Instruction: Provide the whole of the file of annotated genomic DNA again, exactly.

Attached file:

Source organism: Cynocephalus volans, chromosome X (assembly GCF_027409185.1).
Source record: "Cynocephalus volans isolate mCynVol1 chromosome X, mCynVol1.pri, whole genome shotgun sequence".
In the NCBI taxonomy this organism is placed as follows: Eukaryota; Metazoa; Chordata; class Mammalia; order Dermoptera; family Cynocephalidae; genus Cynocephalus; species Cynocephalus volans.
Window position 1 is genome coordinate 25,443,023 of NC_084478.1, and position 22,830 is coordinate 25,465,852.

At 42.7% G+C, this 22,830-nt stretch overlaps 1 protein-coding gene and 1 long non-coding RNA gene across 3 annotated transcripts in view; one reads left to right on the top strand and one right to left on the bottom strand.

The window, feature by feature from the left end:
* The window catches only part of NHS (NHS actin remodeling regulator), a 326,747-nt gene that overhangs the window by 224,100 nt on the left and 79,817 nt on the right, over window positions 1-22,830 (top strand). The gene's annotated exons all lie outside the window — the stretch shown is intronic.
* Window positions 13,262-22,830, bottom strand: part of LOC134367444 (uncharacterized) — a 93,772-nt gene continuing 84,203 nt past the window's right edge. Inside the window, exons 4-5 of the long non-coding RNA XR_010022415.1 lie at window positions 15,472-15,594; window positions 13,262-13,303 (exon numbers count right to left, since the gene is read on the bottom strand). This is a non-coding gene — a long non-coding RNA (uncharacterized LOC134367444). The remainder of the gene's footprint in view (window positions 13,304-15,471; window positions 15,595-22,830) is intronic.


Source organism: Cynocephalus volans, chromosome X (assembly GCF_027409185.1).
Source record: "Cynocephalus volans isolate mCynVol1 chromosome X, mCynVol1.pri, whole genome shotgun sequence".
In the NCBI taxonomy this organism is placed as follows: Eukaryota; Metazoa; Chordata; class Mammalia; order Dermoptera; family Cynocephalidae; genus Cynocephalus; species Cynocephalus volans.
Window position 1 is genome coordinate 25,443,023 of NC_084478.1, and position 22,830 is coordinate 25,465,852.

At 42.7% G+C, this 22,830-nt stretch overlaps 1 protein-coding gene and 1 long non-coding RNA gene across 3 annotated transcripts in view; one reads left to right on the top strand and one right to left on the bottom strand.

The window, feature by feature from the left end:
* The window catches only part of NHS (NHS actin remodeling regulator), a 326,747-nt gene that overhangs the window by 224,100 nt on the left and 79,817 nt on the right, over window positions 1-22,830 (top strand). The gene's annotated exons all lie outside the window — the stretch shown is intronic.
* Window positions 13,262-22,830, bottom strand: part of LOC134367444 (uncharacterized) — a 93,772-nt gene continuing 84,203 nt past the window's right edge. Inside the window, exons 4-5 of the long non-coding RNA XR_010022415.1 lie at window positions 15,472-15,594; window positions 13,262-13,303 (exon numbers count right to left, since the gene is read on the bottom strand). This is a non-coding gene — a long non-coding RNA (uncharacterized LOC134367444). The remainder of the gene's footprint in view (window positions 13,304-15,471; window positions 15,595-22,830) is intronic.